"Magnetic Janssen effect" in Nature Communications
A team from the Physics Laboratory of the ENS of Lyon in collaboration with the Porelab Center of Excellence of the University of Oslo in the framework of Louison Thorens's co-supervised PhD and the CNRS International Research Project (D-FFRACT), were recently able to demonstrate a "magnetic Janssen effect" with the emergence of a radial force along the walls due to the confinement, whose amplitude and direction are determined by the applied magnetic field. The studies have now been published in prestigious Nature Communications.
A granular column of ferromagnetic grains, when submitted to a vertical magnetic field (left), result in a radial force along the tube wall (right) creating an additional friction force.
A pile of grain, even at rest, in a silo can exhibit some fascinating properties. One of the most famous is the Janssen effect, named after the German engineer who explained the weight saturation of a column of confined grains. Physicists, in an international research project between France and Norway, have demonstrated the possibility of controlling the mass of a column of steel grains by means of a magnetic field to the point of cancelling it, thus making it undetectable.
After water, grains are the most manipulated state of matter by man. Their handling is of primary importance in many industrial fields, including construction, food processing, pharmaceutical industry, etc. More than a thousand tons of sand and gravel are extracted every second in the world! Therefore, every advance in the understanding of the physics of granular media is of major importance.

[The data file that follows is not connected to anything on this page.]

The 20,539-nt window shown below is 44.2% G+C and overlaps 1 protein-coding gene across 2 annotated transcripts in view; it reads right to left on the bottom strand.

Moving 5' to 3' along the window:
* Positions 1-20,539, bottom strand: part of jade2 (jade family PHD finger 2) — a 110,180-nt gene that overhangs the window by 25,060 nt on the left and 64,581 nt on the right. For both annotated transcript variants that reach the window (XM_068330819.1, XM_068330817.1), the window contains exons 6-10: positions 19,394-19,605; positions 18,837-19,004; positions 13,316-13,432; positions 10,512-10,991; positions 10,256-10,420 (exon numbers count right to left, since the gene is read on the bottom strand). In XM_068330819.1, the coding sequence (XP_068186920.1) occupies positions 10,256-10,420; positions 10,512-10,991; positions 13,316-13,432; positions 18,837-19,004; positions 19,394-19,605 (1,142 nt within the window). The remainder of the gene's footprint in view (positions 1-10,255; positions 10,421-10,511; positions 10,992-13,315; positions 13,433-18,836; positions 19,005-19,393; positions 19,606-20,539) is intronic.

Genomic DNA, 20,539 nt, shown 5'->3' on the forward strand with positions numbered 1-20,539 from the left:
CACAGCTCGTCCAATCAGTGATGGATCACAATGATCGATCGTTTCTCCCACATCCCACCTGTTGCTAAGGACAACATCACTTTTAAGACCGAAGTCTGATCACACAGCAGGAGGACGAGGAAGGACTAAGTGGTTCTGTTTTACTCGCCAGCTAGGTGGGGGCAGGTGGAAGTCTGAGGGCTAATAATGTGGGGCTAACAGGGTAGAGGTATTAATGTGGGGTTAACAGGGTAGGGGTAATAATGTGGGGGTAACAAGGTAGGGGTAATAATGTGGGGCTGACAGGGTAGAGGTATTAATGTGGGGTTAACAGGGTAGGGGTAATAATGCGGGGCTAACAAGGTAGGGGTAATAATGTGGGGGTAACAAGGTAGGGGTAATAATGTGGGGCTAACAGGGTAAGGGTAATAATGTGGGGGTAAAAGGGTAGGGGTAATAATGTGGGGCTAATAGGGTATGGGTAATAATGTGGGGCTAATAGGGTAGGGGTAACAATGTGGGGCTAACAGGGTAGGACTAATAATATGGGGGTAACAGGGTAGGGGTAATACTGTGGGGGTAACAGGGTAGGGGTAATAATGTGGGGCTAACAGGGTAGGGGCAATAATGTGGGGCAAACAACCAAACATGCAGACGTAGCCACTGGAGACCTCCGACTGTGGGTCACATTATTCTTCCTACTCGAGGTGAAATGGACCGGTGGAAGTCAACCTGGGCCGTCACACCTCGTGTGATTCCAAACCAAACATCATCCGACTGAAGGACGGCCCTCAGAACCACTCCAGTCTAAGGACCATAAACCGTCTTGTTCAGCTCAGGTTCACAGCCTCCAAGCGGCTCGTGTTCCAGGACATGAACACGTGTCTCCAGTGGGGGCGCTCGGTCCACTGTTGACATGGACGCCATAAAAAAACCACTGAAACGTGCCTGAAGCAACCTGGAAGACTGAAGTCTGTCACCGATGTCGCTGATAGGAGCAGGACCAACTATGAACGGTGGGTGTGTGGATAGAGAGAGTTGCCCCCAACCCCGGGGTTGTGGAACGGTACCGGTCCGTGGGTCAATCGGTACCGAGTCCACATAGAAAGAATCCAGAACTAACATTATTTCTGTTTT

In 1895, H. A. Janssen, a German engineer, interested in the failure of grain silos, proposed a model to explain how the friction between the grains and the wall of the container leads to pressure saturation at the bottom of the column.
The team from the Physics Laboratory of the ENS of Lyon in collaboration with the Porelab Center of Excellence of the University of Oslo recently demonstrated a "magnetic Janssen effect". With this it is now possible to control the friction at the walls and thus to modify the apparent mass of the grain column.
Remarkably, for large amplitudes of vertical magnetic field, the apparent mass of the column decreases when adding beads in the silo, until it even cancels! The column becomes undetectable with a zero apparent mass!